I am your Recruit Squad Leader for the 0509 cycle of the Basic Airsoft Training Course. I wanted to tell you all a bit about myself, and to give you some things to think about as we approach BATC.
I am a 0708 BATC graduate and a member of the MAA. I've been playing airsoft for approximately four years including games in Minnesota, Indiana, Iowa and Wisconsin. I started playing with a some fiends (Notbatman, Mojocatt and MPuzzle mainly) on a small hobby farm. I lurked on these forums for about a year in which time I think I made 20 posts. My fist MAA game should have been the last indoor game at Thunder Alley. (Which was canceled because the owners didn't like paying taxes.) I joined the MAA after meeting some of the members at the MN Airsoft convention, and after seeing how hard the game organizers tried to get us a venue to play at when it became apparent that no one was going to let us in Thunder Alley on that cold, cold day. I started thinking about going for the RSL roll shortly after my BATC cycle. Driving home, I found that I was unreasonably pleased at what I had accomplished. I had learned so much, and seen such a high level of play, I wanted to continue the process. After discussing the idea with some members of the Cadre, I asked for, and received the honor of being this cycle's RSL.
Looking through the list of recruits, I see several people I have played with in the past, as well as several new names. I look forward to playing and learning with you all.
BATC is a short two and a half weeks away. If you haven’t already started preparing, now is the time to start. As part of your preparation, I would like you to keep a few things in mind.
- BATC in not a game. It is training. As such, we aren’t trying to “win”. We are trying to learn. Keep the mission and your technique in mind. Don’t worry about “winning” The players making up the OPFOR are some of the best players you will ever meet. They will be holding us to a high standard.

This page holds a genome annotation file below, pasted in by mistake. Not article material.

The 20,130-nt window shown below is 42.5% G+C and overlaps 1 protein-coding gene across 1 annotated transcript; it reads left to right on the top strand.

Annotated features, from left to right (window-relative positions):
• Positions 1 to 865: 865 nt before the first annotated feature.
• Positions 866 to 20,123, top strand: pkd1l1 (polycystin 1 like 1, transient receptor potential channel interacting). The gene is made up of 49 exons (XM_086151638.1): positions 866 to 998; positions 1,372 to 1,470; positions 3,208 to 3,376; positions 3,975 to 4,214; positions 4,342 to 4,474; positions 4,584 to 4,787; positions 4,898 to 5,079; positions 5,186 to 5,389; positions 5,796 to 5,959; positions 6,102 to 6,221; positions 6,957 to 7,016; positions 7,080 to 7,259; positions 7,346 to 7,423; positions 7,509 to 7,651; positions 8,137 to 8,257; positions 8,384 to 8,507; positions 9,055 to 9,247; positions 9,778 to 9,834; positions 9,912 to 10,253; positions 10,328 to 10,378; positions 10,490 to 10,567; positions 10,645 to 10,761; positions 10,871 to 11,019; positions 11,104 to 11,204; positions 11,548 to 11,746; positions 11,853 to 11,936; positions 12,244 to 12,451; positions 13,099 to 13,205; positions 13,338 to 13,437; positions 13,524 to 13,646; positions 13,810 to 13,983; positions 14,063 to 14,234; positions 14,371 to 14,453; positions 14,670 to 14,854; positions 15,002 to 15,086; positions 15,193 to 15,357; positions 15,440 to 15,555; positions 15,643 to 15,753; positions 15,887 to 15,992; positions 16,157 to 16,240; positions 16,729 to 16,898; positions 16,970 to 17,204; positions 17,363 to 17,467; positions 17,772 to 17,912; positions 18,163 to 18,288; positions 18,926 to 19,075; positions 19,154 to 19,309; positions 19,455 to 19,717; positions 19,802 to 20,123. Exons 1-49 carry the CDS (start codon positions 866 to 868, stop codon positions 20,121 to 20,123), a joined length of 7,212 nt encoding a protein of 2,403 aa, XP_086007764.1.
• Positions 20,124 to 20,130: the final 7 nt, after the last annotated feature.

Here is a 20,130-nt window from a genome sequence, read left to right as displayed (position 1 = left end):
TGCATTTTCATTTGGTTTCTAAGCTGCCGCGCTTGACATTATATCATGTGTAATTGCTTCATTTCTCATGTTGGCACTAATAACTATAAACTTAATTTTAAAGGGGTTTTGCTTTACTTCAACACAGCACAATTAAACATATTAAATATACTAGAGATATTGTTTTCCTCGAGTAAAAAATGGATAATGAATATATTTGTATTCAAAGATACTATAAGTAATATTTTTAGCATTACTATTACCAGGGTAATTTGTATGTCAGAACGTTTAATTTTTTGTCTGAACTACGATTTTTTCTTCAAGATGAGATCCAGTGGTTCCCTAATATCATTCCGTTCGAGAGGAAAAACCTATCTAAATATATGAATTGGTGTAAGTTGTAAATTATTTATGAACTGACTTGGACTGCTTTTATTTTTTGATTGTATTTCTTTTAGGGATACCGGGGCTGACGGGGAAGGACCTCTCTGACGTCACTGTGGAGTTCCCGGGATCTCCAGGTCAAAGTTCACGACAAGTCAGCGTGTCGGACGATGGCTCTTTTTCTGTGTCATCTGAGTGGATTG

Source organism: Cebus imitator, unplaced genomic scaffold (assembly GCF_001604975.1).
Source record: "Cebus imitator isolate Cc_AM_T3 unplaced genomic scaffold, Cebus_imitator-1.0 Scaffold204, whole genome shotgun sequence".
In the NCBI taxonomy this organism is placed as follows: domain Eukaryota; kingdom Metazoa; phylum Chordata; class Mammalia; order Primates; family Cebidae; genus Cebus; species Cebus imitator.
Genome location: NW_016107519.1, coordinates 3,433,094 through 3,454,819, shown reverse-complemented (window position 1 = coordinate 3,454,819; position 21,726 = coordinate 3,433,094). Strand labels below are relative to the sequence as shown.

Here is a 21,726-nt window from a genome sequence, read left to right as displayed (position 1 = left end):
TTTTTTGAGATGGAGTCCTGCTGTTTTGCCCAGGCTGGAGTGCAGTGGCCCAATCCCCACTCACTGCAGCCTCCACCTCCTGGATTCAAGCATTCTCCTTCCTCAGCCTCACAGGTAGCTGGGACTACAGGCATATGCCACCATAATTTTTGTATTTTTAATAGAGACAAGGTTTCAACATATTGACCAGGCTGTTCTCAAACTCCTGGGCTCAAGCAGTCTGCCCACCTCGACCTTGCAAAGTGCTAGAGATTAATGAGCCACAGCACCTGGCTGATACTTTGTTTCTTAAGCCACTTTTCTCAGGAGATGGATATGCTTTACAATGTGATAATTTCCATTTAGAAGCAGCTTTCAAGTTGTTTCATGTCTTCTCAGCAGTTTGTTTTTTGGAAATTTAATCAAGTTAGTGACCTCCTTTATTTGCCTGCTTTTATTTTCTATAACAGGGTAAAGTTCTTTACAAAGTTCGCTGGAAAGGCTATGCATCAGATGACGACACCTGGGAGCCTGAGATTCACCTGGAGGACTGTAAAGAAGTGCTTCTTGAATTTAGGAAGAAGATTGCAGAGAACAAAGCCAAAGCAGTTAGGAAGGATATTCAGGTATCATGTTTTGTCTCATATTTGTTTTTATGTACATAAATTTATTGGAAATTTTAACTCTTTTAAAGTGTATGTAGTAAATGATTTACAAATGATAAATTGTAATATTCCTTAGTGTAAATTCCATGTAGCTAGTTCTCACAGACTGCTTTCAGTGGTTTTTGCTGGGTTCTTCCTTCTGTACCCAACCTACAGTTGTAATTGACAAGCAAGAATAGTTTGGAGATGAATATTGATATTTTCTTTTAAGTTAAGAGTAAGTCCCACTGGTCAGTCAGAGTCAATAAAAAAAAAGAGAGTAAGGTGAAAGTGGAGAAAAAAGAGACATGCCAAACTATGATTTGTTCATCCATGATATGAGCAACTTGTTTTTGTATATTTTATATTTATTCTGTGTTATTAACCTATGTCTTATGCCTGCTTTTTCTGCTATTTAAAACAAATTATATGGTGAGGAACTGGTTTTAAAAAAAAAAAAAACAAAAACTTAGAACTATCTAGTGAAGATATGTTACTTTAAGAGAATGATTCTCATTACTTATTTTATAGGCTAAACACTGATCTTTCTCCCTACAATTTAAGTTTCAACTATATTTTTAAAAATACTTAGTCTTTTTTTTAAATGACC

- If you haven’t already started getting in shape for BATC, start now. Two and half weeks isn’t a ton of time, but every little bit helps. Work in as much cardio as you can. There isn’t a lot of running during BATC, but you are on your feet and moving for most of the day. I would also suggest lunges, (you will be down on one knee a lot) and core muscles. (abs, shoulders, chest, etc..)
- Check your equipment. Make sure your guns work. Make sure your batteries hold a charge. Make sure your mags work. If you don’t have a spare AEG, see if you can borrow one that takes the same mag/battery that your gun uses. During my rotation, I went through BOTH of my AEGs and had to use a friend’s backup. If you don’t have a working gun, you don’t get to graduate.
- The recruits this cycle have a wide variety of experience. From people who have played in numerous larger ops, to players who have only been to open sessions. Experienced players need to come to BATC ready throw out their current playing habits and be open to learning and developing new ones. Regardless of how long you have been playing, there will be a lot of new information for you. Newer players need to ask questions when they don’t understand. (That’s true for experienced players as well.) Don’t worry if the question seems basic. It will be better for you and for the rest of the recruits if everyone understands the instruction.
- Check out the rest of the posts on the BATC forum. Specifically:
Common Sense Gear Guide - A great guide for preparing for a larger Op. Read it twice.
The ARCHANGEL's Helpful Hints for BATC - The name says it all.
BATC Study Guide: Preparing for Combat
BATC Study Guide: Individual Tactics
- Above all, be ready to have fun. BATC is hard work. But when you’re done, you will know you have earned your patch.
BATC is going to be some of the highest caliber Airsoft you are ever going to play. Be ready for it.